2. Eucharist and other meals
Meals in ancient society cemented social bonds. Sharing a meal defined family and friends; excluding others demarcated outsiders and enemies. For the early Christian community, the ritual meal of Eucharist meant fellowship, not only between believers, but with the Risen Jesus.
In First Corinthians (1 Cor 5:6–8; 1 Cor 10:14–22; 1 Cor 11:17–34), St. Paul emphasized exclusivity in the Eucharist; outsiders and immoral people should not partake in the meal; he also insisted that believers who received Communion should not share in meat offered to idols or the meals of pagan religious festivals. He argued against internal divisions; the rich should not hold a prejudice against the poor. Finally, he also pointed to the past in the Passover of Jesus, while looking forward to the Second Coming" "for as often as you might eat this bread and you might drink (from) this cup, you proclaim the death of the Lord until he should return" (1 Cor 11:26).
While Eucharist marked the pinnacle of life in the community, members also shared common meals. Both canonical writings (Acts 2:42, 46) and apocryphal texts (Acts of John 84, 108; Acts of Thomas 27, 50) mentioned such social gatherings. Scholars have debated the similarities and differences between meals of the Christian community and pagan meals in Greco-Roman society. Christians were surrounded by a general culture that honored its dead in ritualized gatherings; some aspects of those meals did resonate in the Church. However, believers did not come together to recall the spirit of the deceased; they felt called to gather by a leader they claimed who transcended death and, thus lived.
3. Worship in the community.
Early Christians marked their worship outside of any sense for sacred time or space. There was no evidence they celebrated special feast days or seasons besides the "Lord's Day" (1 Cor 16:2; Rev 1:10) and possibly Passover (1 Cor 5:7); the presence of Risen Lord permeated their worship, for they gathered together "in the name of Jesus." Before the fourth century CE, they gathered in house churches.
For the apostolic era, the ritual form of worship was hard to define. Certainly, early Christians borrowed the custom of reading and commenting on Scripture from the synagogue. Such rituals as the fellowship kiss, the washing of feet and sacred meals (the Lord's Supper) existed; the use of kinship language (calling each other "brother" and "sister") defined their relationships within the community. Spontaneous outbursts of charisms (tongues and prophecy) probably punctuated the proceedings, as these demonstrated the spiritual power the community claimed to possess. Worship in the early community, then, grew out of its Jewish roots, gathered in house churches and centered around two convictions: the Risen Jesus was omni-present and they were Spirit driven.
G. Changes the Church
faced in the Apostolic Era
Luke Timothy Johnson proposed five transformations the Church underwent, found in the book of Acts. They were:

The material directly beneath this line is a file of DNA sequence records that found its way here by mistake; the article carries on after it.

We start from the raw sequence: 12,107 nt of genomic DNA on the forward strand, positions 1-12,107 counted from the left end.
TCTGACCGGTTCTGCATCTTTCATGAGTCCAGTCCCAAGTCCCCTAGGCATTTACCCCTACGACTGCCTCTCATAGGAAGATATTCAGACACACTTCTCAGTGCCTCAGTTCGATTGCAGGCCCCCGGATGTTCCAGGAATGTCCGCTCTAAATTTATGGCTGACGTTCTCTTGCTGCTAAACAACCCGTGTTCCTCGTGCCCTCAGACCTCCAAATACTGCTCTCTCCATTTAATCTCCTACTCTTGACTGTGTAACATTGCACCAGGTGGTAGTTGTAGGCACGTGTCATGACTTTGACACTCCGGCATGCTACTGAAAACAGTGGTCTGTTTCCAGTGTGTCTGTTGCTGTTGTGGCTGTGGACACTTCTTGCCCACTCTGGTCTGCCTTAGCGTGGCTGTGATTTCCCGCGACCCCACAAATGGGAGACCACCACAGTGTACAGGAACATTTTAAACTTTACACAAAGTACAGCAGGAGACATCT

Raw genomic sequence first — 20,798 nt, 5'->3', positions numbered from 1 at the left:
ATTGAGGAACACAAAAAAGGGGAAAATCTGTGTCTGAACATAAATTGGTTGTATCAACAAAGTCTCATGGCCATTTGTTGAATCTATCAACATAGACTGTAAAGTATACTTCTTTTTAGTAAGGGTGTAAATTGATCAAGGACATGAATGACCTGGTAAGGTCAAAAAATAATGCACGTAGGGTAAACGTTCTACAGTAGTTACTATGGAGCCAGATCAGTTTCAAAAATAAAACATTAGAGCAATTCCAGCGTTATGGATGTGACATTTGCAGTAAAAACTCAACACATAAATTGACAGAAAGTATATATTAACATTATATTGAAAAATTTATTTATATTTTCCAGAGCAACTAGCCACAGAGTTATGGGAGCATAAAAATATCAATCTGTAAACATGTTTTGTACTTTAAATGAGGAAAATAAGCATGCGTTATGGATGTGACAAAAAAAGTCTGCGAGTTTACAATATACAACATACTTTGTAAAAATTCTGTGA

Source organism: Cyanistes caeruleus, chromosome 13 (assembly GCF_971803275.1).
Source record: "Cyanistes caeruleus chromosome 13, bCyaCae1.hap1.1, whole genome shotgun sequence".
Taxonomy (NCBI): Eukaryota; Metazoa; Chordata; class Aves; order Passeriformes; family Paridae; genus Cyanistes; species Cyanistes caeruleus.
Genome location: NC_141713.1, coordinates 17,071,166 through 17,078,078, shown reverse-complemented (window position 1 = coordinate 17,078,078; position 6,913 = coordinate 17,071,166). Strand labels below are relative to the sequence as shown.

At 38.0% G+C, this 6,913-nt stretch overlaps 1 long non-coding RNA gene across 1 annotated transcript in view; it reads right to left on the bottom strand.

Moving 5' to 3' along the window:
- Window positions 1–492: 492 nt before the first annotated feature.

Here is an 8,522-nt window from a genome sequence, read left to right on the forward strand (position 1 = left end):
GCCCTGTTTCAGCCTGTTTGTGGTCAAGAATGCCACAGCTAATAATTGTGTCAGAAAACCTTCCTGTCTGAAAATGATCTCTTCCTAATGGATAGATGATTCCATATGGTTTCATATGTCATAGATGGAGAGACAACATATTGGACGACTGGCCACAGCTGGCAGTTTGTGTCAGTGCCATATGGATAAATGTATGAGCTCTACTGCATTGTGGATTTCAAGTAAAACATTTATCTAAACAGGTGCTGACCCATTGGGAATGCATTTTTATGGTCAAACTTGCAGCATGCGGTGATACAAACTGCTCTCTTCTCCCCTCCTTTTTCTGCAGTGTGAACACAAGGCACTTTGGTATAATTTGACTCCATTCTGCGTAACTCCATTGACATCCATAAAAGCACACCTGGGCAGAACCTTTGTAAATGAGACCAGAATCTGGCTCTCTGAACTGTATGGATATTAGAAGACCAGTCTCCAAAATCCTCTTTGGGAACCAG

Acts recounted the movement of Christianity from Judea in Palestine westward to Rome and beyond. With the destruction of the Temple in 70 CE, this also marked a transition from the mother community in Jerusalem to the Diaspora in the Empire.
The gospels to Acts recounted the shift of location from rural Galilee to urban centered around the Mediterranean rim. The "Way" was no longer a country phenomena, but a city cult.
With the shift from Palestine to the Diaspora, the language of the Church changed from the Aramaic (or mixed Greek-Aramaic) speech of Palestine to the koine Greek found throughout the Empire.
With the move from Palestine to the Diaspora, the Church moved from a Jewish culture that had some Greek influences to fully Hellenistic surroundings.
From 30 CE to 70 CE, the Church grew from a Jewish-Christian movement to a majority Gentile institution.
The rapid expansion of Christianity in the apostolic era resulted in these diverse changes which were reflected in the different genres found in Christian literature and the diverse practices of the community listed above. These changes created tensions that found their way into the conflicts between the Paul and his Jewish-Christian opponents, between leaders like Paul and Simon Peter. The resulting shifts ultimately set up opposition from non-believing Jewish brethren on one side and prejudiced pagan neighbors on the other.
In the end, the Church expanded despite growth pains and external opposition. In part, it's success lie in its novelty. It was a community of spiritual power that claimed to gather around a man who transcended death. Its message disrupted social ties and norms; its strict monotheism stood against the tolerant polytheism of pagan culture. While comparable to other ancient cults, its practices created controversy; the charisms of speaking in tongues, prophetic outbursts, claims of healing and witness to visions garnered both praise and ridicule. While the community had ties to the venerable religion of Judaism, it rose so quickly in the apostolic era that it demanded to be judged on its own basis, a majority Gentile movement with a world view unlike any other.
Johnson, Luke Timothy. Early Christianity: The Experience of the Divine. Chantilly, Virginia: The Great Courses, 2002. Print.